Being a young country, at least as compared to European countries, the United States does not have many layers of artistic strata through which creative types may dig. For Catholics, the vast majority of our pre-modernist churches are revivals of earlier styles, drawing on certain tried-and-tested formulae, particularly as regards art such as painting and sculpture. As a result, the observant eye will often pick up a kind of cookie-cutter quality to the interior of historic parish churches. I have seen the exact same crucifixion group for example, in different color combinations, in historic parish churches in my home town, on Capitol Hill, in New York City, and in Chicago.
The standard explanation as to why these churches have a boring sameness to their interiors is that they were often built by poor immigrants, and mass-produced art from factories in places like Philadelphia and Baltimore was generally the cheap and safe way to go. To my mind this is not, however, a valid justification as to why they are still boring on the inside, many decades or more after they were built. Just because a building is historic, and perhaps even architecturally beautiful, does not mean that one is therefore prevented from criticizing its interior decoration for fear of being branded some sort of po-mo Catholic, who wants felt banners and “Risen Christs” popping out all over the place. What history does tell us is that European parish communities made a point of decorating the interiors of their churches with the same care and attention to detail that they paid to its architecture.
Take, for example, the popularity of Romanesque art in church design in Catalonia. Today the Arts sections of the major Spanish and Catalan newspapers are reporting on the re-opening of the Romanesque galleries at the National Museum of Catalan Art (“MNAC”) in Barcelona, which display what is considered by many to be the finest collection of Romanesque art in the world. What is interesting to note is that in many cases, these works of art came not from cathedrals or palaces, but rather from parish churches, oftentimes in rather poor, remote areas. While there are thematic similarities in what these churches placed on their walls, the diversity of the results proves to be endlessly fascinating to the viewer.
The Romanesque is something of a red-headed stepchild in the world of art and architecture. It is not as popular as the Gothic style which followed it, in part because there is a kind of bulky crudeness to the Romanesque which puts many people off. Romanesque interior spaces could be vast or tiny, but they were usually rather dark, given the limitations of contemporary engineering methods to allow the use of anything more than small windows to admit natural light. Yet the painting and sculpture which survives from this period gives us at least some idea of a magnificent, lost world, closer in feeling to what those of us in the Latin Rite might perceive as vaguely reminiscent of the Eastern Rite or Orthodox churches, rather than what we have come to think of as a standard Latin Rite church.
The experience of being in a Catalan parish church of about 1100, with walls covered in brightly colored frescoes and altars adorned with carved statues of Christ, the saints and angels, all painted in equally vibrant tones and illuminated almost exclusively by candles, must have been overwhelming. For those who stepped into a church in the Romanesque period, there was no question that they were entering the house of God. The kind of hyper-spiritual, indeed mystical style adopted by Western architects and artists during this era reflected a very deep understanding that God is God, and we most certainly are not. And this is the experience which the parish priest and his parishioners wanted, when they came to worship God and receive the Sacraments – that they were in a kind of local branch office of Heaven on Earth.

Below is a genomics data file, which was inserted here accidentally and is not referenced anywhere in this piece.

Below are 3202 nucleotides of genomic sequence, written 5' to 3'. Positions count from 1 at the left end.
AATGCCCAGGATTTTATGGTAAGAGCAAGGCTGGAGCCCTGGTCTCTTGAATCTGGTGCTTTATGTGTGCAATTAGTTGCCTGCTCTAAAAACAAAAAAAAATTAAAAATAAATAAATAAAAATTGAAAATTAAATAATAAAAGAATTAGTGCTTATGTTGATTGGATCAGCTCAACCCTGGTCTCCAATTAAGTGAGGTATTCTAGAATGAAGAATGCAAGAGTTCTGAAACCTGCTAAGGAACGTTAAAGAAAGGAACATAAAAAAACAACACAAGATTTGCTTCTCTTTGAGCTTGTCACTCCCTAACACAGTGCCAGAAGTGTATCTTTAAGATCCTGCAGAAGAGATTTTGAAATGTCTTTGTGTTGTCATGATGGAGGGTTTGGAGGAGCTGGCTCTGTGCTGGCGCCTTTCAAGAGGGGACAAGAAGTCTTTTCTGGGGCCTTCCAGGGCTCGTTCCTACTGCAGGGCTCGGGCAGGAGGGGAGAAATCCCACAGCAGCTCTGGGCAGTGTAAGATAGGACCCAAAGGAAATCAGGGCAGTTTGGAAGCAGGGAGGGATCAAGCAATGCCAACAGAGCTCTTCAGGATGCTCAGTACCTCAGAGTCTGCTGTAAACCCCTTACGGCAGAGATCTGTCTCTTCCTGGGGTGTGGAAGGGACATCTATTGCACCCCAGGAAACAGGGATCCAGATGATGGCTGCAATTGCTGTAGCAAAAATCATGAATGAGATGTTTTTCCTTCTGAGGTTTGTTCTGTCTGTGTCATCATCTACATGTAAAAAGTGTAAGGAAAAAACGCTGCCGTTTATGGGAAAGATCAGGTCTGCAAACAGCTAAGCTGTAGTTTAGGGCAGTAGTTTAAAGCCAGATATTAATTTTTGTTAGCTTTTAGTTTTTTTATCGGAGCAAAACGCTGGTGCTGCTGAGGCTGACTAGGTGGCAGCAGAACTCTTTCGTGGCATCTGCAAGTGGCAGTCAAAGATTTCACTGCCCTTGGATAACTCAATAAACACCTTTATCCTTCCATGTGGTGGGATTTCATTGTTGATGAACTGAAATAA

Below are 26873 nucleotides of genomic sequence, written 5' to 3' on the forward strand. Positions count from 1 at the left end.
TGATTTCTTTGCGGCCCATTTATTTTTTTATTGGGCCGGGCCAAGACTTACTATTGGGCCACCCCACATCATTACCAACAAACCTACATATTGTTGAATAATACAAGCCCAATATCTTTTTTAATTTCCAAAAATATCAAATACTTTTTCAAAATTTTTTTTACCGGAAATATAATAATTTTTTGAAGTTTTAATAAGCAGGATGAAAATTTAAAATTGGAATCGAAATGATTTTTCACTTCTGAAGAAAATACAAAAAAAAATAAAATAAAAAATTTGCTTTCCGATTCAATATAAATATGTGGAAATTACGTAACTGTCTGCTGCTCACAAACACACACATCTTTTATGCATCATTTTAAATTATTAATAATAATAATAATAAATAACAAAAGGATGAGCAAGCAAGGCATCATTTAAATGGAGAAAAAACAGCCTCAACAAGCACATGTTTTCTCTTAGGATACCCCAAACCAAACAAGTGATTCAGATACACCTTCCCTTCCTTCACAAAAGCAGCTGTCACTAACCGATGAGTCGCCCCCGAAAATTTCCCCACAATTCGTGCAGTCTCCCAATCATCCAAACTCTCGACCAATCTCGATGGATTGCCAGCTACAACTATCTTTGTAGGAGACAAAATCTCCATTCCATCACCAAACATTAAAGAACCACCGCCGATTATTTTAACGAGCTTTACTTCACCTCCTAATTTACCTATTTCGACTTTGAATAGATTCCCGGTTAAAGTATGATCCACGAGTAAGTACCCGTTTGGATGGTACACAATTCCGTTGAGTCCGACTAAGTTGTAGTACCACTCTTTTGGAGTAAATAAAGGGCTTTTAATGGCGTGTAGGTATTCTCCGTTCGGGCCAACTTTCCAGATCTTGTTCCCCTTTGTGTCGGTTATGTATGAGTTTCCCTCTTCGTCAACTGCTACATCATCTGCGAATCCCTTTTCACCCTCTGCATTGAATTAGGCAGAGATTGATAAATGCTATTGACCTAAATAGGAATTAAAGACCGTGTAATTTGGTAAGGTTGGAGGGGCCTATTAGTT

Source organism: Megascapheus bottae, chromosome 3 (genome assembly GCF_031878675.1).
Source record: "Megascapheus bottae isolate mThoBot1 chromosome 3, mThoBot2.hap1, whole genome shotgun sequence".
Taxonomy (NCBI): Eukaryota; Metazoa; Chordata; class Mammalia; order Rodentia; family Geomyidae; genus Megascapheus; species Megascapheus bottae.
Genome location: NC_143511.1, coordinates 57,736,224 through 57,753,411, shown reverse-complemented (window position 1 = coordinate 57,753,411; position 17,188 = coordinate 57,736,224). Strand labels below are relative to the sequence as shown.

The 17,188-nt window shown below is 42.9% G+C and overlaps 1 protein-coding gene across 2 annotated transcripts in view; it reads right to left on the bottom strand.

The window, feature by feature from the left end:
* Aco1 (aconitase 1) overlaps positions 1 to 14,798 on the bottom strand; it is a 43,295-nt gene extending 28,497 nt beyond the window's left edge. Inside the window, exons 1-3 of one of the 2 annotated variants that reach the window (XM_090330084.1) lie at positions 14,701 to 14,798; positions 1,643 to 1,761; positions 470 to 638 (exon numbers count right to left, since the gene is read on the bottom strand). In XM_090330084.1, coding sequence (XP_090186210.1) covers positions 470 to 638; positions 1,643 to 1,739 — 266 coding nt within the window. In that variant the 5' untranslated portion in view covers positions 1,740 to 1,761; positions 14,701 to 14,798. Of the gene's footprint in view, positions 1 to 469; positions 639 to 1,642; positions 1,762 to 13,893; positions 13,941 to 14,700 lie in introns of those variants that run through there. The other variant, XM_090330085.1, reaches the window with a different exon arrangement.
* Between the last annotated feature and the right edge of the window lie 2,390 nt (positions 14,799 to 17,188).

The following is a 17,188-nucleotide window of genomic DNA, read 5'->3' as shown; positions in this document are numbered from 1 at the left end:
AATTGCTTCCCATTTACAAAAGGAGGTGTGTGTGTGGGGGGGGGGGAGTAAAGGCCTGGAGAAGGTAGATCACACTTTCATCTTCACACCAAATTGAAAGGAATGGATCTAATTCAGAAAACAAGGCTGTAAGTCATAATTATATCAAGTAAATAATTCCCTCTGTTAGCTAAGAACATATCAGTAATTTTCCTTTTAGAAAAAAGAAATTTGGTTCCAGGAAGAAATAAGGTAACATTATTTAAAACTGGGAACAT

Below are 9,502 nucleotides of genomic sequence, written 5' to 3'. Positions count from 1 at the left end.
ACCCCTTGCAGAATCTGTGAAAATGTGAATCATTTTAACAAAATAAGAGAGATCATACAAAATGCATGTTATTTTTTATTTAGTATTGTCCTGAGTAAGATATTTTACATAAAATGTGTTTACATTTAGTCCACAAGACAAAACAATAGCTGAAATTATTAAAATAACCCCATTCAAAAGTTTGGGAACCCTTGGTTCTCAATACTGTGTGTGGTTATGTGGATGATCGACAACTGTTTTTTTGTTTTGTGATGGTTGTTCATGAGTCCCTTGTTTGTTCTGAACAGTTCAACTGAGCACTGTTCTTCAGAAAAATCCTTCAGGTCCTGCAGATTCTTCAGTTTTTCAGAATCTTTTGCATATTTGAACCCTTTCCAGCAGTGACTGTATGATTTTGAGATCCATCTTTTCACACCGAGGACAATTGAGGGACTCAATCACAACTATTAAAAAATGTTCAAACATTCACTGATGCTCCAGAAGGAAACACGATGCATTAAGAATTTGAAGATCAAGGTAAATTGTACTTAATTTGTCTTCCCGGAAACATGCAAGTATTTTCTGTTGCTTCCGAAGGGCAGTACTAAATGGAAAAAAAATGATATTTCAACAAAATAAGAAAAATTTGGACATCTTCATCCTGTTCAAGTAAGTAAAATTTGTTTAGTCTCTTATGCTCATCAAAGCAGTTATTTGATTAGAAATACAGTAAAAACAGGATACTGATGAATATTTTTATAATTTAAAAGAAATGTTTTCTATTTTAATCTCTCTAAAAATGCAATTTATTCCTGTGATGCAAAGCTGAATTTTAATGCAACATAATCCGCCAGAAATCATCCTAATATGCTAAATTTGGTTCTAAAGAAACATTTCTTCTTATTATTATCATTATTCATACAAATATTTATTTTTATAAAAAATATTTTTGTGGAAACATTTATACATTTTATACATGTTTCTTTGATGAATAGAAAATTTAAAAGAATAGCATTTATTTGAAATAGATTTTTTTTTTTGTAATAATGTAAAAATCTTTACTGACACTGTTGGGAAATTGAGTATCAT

This brings us back to where we began, and the question of why there are still so many things like mass-produced statues of Our Lady of Grace cluttering our churches, instead of original sculptures of the Blessed Mother. While as an initial matter, I can sympathize with the fact that a parish purchases these sorts of things because it wants to beautify the interior of its church building and may not at first be able to afford an original work of art. However the fact is that in most cases these factory-molded, plaster figures are simply boring, at best, rather than beautiful.
Our ancestors in places like the Catalan Pyrenees – not the most hospitable or wealthy place on the planet circa 1100 A.D. – were mostly poor, illiterate herders and agricultural workers. Yet at the same time, they were deeply devout Catholics who wanted to build a beautiful house for God. They thought it was important to come up with beautiful, original art for the interiors of their churches: surely they were not possessed of better material resources than we are today.
I would challenge those of you who have some influence with your parish to consider the possibility of commissioning original art to replace some of the mass-produced things currently hanging on the walls or standing around the nave in your church. No doubt this will meet with some hefty resistance from certain quarters. Yet we have matured enough as a country, and Catholics have become wealthy enough as a group, that we no longer require cookie-cutter religious art to decorate our sanctuaries. There is no reason why Catholics in America today should not be able to commission beautiful art for their parish churches just as our Catholic forbearers did in Catalonia a thousand years ago.